Paris: Everything happened very quickly. I spent hours on my phone calling my friends and on my computer watching the dozens of graphic images and scenes of terror coming out of Facebook and Twitter
For the first 30 minutes, news about the Paris attacks trended as the death toll reached to 128, shortly before midnight. However, rapidly, Parisians living in the targeted places started to use the social media to share messages of support and show their solidarity. On Twitter, the #PorteOuverte (#OpenDoor) hashtag started being used by Parisians to offer shelter and safety to visitors and those stranded. Also, the Facebook safety check enabled us to notify friends and family members that we were unharmed and quickly know loved ones were OK.
What kind of response did you observe from the international community?
Beirut: Another reason for our anger, is the ignorance that we are faced with by the international community, making us feel like second rate citizens, which was emphasized even more by the attacks that occurred in Paris, a day after the Burj al-Barajneh suicide bombings in Beirut. We also mourn the losses that they faced and empathize with them, as we are able to.
However, we’re aggravated by how we are discriminated against by even the simplest of things, like how Facebook’s “Safe Check” didn’t activate for us, or how we don’t get an app to add our Flag on our profile pictures – these small things emphasize how the world does not regard us with as much concern as it does the people of first world countries.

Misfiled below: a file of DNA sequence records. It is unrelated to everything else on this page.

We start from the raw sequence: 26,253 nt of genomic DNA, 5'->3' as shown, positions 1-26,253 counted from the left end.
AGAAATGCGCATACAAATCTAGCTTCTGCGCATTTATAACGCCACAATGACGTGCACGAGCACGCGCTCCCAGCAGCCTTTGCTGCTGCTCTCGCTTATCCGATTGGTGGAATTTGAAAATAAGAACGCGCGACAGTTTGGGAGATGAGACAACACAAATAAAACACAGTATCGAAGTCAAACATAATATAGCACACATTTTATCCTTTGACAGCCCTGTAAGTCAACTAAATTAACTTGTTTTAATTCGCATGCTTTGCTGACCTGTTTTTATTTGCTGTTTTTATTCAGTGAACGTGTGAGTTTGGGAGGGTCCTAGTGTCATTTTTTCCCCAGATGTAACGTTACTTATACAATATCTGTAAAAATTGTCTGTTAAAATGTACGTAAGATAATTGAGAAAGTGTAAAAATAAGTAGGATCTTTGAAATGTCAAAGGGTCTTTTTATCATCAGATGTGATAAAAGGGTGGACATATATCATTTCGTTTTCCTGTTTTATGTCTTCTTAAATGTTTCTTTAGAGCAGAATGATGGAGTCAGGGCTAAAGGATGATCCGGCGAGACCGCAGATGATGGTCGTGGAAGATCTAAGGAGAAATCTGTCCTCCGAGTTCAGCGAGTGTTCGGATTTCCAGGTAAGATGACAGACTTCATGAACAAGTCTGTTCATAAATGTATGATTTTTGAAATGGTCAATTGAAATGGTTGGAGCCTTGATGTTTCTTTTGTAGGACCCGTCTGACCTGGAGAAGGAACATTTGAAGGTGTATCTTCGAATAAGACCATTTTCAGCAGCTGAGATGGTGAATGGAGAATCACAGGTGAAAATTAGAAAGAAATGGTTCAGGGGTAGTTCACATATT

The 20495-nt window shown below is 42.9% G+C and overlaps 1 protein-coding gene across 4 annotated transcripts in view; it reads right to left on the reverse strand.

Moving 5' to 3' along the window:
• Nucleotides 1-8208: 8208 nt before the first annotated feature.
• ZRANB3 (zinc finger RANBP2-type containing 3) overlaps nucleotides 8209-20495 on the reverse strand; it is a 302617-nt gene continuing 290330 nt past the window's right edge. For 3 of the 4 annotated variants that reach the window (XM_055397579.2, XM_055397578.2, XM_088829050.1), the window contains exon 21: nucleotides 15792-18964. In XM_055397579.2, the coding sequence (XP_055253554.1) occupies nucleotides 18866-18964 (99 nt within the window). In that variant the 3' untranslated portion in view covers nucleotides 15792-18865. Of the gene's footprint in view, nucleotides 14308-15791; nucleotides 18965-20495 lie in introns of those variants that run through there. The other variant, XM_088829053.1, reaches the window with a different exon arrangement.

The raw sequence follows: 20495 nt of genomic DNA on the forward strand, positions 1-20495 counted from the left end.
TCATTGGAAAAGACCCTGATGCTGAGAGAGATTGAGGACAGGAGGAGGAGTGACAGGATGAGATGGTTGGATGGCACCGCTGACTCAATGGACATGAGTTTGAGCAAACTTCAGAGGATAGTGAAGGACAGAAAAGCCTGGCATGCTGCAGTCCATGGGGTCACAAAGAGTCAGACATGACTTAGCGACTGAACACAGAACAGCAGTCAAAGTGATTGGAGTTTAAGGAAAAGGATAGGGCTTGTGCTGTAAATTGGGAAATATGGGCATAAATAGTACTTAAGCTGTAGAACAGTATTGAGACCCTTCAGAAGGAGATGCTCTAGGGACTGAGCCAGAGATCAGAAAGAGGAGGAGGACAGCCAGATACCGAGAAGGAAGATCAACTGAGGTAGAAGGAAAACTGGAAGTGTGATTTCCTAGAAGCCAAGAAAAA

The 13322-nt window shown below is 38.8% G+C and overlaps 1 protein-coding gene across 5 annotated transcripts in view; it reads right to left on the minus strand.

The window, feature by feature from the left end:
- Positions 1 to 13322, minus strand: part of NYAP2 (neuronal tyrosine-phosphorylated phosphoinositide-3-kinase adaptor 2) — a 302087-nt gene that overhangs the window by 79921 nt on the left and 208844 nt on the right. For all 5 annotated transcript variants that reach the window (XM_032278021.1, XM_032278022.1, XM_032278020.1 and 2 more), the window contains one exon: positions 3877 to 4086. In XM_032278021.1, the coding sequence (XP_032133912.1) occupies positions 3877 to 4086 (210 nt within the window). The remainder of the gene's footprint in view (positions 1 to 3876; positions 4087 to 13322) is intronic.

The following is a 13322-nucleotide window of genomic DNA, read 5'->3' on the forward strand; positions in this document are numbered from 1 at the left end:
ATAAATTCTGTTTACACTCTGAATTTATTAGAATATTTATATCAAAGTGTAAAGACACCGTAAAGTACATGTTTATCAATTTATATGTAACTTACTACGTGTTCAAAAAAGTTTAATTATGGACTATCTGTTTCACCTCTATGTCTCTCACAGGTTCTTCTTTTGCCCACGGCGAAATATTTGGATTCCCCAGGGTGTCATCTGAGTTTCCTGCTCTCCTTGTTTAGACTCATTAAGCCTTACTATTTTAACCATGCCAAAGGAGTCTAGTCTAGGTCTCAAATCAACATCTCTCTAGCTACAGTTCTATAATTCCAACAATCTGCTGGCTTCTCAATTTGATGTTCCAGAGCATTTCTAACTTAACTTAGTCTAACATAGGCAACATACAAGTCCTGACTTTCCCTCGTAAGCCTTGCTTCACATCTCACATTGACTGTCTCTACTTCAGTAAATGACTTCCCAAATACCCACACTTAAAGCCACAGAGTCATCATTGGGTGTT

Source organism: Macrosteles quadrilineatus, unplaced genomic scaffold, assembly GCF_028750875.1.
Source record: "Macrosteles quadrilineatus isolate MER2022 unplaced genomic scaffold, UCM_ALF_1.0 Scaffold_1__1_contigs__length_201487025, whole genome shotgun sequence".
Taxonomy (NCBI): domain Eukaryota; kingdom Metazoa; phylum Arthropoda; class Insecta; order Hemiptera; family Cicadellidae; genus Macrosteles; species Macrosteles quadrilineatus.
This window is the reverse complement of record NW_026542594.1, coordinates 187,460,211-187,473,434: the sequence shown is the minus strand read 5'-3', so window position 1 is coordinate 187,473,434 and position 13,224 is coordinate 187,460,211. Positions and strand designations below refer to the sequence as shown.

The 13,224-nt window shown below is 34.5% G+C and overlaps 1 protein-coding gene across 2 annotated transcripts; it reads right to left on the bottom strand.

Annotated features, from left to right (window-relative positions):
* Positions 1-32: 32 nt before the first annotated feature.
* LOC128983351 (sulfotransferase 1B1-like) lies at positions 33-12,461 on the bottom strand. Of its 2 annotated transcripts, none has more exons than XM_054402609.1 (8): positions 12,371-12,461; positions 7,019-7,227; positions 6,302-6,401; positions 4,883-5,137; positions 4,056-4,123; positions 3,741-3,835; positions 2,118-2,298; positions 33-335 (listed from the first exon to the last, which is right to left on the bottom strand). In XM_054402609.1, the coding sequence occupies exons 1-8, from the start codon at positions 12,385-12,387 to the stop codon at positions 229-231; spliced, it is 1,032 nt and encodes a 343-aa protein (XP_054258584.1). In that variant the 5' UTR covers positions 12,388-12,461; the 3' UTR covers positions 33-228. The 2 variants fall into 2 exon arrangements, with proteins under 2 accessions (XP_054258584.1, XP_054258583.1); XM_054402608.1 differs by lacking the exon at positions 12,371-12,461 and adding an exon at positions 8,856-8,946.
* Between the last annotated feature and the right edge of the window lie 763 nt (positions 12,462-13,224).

In addition to that, the way the western media portrayed the bombings, as “attacks on a Hezbollah stronghold.” It was as if it were some type of military attack, instead of outright terrorism, when in fact, it was just an attack against innocent civilians at a shopping mall. It proves that to the rest of the world, we are just pawns in game of powers in the Middle East, and our lives have no real value.
Paris: Surprisingly, the first messages I got asking if I was safe were coming from my friends in the United States and Canada. Actually, President Obama was one of the first to comment and condemn the violence. This morning, when I checked Facebook, friends from all over the world had used the hashtag #PrayForParis to show support, some of them even using French words and hashtags such as #JeSuisParis or #NousSommesUnis.
What implications will the attack have on your life and in your community?
Beirut: Sadly, this attack will hardly have any real impact on our community, because attacks have been carried out by other actors so many times before. However, perhaps since this has been a publicly identified attack by ISIS, the Lebanese government might take future precautions, but I won’t get my hopes too high.